Deciding Between the NGO and the Fat Pay Check


Ever faced the dilemma of following your passion for serving society or getting into a corporate job for that fat paycheck? Maybe this will answer your doubts.

By Kanan Dhru

I woke up and went in to the kitchen to grab a cup of tea in the morning. Mom-dad were already there, talking to each other.

‘Hi guys! How was the function last night that you went to?’

‘Was good’ dad silently replied.

I smelled something fishy. This was not the response I would generally get. They would tell me the details! This time they didn’t say much.

I sat down and tried to probe more. ‘How was the food? Who all were there?’

‘Actually we got into a bit of an argument.’

Wow – this was totally unlike my parents. They are generally extremely quiet and peaceful people.

I don’t even remember them scolding me or my sister in our childhood or talking to someone loudly – ever. If they have gotten into an argument, that means it was something serious.

I started listening intently. It so happened that in the gathering last night, a very close friend of my parents started critiquing me and my work at RFGI in front of the other invitees.

He was shamelessly brutal but put himself under the guise of a ‘well-wisher’. He started making a mockery of the NGO culture in the country – how they are all a complete sham! Nothing is ever going to change in a country like India and that I was out to waste my life and my education.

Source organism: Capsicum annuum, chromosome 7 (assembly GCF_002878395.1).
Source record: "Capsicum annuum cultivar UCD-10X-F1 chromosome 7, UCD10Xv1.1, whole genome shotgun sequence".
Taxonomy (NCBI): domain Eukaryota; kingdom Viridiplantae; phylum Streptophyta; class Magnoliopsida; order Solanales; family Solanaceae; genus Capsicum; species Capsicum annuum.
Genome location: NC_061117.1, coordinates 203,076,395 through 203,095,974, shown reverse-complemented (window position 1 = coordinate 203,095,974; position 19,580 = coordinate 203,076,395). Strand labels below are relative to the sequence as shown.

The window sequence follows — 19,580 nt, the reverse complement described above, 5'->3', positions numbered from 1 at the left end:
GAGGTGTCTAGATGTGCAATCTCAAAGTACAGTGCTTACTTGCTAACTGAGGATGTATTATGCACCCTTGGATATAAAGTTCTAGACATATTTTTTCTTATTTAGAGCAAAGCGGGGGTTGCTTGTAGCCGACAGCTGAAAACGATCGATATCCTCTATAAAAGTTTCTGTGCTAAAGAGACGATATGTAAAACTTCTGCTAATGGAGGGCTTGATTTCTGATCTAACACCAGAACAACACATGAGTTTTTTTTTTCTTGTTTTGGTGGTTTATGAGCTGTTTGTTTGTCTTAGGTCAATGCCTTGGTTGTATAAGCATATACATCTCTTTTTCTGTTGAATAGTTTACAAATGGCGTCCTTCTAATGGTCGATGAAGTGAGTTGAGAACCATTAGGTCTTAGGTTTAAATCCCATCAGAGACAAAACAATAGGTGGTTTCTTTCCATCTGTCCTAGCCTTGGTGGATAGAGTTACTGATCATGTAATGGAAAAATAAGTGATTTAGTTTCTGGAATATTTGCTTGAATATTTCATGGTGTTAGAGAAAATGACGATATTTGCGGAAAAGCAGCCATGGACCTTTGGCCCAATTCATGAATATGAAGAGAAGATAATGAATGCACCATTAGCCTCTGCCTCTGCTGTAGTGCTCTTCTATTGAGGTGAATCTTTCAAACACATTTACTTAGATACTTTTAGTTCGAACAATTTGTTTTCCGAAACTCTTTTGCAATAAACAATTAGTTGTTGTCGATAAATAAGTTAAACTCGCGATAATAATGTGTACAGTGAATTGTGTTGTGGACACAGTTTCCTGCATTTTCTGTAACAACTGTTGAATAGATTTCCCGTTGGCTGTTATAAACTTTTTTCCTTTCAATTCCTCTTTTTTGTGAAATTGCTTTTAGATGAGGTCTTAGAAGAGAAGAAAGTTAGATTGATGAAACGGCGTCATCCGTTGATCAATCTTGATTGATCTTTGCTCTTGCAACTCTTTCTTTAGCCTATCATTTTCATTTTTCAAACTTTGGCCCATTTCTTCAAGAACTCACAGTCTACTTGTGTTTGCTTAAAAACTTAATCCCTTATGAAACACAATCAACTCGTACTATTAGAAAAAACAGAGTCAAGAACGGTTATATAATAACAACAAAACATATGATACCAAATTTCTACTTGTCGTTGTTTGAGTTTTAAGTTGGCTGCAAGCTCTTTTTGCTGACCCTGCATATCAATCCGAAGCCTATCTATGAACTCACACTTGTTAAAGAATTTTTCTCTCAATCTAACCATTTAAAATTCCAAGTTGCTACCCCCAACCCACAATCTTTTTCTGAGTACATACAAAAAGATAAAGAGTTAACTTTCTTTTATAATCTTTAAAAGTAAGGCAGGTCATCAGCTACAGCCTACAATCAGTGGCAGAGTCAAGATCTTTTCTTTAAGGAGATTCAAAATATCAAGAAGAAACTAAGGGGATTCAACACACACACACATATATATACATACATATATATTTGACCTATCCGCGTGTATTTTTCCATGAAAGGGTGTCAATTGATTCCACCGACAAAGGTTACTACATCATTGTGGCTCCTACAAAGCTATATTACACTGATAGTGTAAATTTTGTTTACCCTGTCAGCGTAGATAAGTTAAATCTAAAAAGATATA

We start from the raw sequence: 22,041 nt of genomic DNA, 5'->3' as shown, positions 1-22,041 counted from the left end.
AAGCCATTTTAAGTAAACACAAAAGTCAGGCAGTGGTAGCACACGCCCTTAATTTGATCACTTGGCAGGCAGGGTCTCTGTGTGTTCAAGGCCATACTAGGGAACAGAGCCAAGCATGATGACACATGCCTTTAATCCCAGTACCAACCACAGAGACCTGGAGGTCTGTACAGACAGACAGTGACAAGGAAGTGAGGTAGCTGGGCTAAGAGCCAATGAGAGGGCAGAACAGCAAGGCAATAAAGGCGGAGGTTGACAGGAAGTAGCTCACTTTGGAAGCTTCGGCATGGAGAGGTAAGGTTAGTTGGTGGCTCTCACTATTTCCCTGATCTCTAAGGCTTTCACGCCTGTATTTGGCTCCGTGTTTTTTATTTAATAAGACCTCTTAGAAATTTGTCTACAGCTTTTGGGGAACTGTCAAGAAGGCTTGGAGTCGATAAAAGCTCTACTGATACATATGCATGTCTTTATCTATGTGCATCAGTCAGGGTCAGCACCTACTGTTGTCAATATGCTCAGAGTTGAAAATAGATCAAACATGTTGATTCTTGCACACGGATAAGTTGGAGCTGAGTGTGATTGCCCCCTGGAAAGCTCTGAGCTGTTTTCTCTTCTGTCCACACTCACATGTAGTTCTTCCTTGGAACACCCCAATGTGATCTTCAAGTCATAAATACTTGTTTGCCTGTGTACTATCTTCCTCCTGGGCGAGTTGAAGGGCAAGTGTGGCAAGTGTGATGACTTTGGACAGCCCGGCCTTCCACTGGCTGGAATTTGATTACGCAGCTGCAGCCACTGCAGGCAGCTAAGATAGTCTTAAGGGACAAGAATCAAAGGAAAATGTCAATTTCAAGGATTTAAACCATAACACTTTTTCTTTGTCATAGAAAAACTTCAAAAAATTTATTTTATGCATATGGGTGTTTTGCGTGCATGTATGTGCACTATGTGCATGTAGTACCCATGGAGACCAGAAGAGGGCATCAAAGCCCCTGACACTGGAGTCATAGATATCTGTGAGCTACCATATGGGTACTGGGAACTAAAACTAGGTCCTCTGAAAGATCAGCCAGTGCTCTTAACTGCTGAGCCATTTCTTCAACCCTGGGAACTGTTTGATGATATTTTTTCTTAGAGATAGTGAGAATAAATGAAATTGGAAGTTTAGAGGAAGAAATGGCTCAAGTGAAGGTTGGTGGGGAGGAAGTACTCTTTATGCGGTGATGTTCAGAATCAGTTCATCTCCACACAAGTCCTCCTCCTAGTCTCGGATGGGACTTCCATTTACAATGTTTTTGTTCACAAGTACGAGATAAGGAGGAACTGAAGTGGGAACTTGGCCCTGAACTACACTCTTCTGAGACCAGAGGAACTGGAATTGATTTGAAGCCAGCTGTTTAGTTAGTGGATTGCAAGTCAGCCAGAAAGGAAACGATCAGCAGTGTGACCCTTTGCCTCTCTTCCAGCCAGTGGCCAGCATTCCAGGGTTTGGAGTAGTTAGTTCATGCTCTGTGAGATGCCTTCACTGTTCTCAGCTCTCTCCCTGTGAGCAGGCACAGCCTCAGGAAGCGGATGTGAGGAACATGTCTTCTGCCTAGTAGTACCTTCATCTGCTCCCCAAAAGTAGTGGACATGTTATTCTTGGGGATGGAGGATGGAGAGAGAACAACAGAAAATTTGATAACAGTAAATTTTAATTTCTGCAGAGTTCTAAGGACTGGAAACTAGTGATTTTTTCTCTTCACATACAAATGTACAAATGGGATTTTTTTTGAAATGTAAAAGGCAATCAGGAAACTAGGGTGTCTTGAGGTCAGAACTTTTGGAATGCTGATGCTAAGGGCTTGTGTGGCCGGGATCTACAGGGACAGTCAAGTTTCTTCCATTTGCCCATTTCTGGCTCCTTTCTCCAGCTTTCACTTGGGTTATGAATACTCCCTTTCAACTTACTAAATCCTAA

He said again and again, how I was a fool to leave lucrative job openings elsewhere to start an organization which had no concrete profits or a revenue model.

He even cautioned my parents to convince me to stop this business of reforms and quietly join a multinational to draw a fat pay-package.

My parents were astonished at this attack. The aggressiveness of the person in question and the closeness with him made it extremely difficult for them to react to this.

I could see that it was very difficult for them to narrate what exactly had happened. They obviously did not want to see me hurt but they also were very upset.

Tears started rolling down my eyes. The same person, at some point, had stood as an inspiration to me.

However, he had earlier expressed his dislike to my parents (although passingly) that I was taking up extremely radical issues. But an attack like this? If he had problems with me, he should have told me directly!

So far, I have been very fortunate in coming across people who have only encouraged me and my work. There have been a few who have expressed their concerns on specific issues but I have always been happy to talk to them about their ideas.

But, my parents, who have always, always encouraged me, should not be the ones to hear all this – and that too, in front of everyone? Sadly, those present belonged to extremely affluent class of the society.

They all knew about what I have been up to since last one and a half years and still – they all quietly listened to the encounter.

I broke down. I started sobbing and asking my parents if everything that I am doing is as worthless as this uncle said? I asked them if I should seriously think about taking up a job in a multinational company?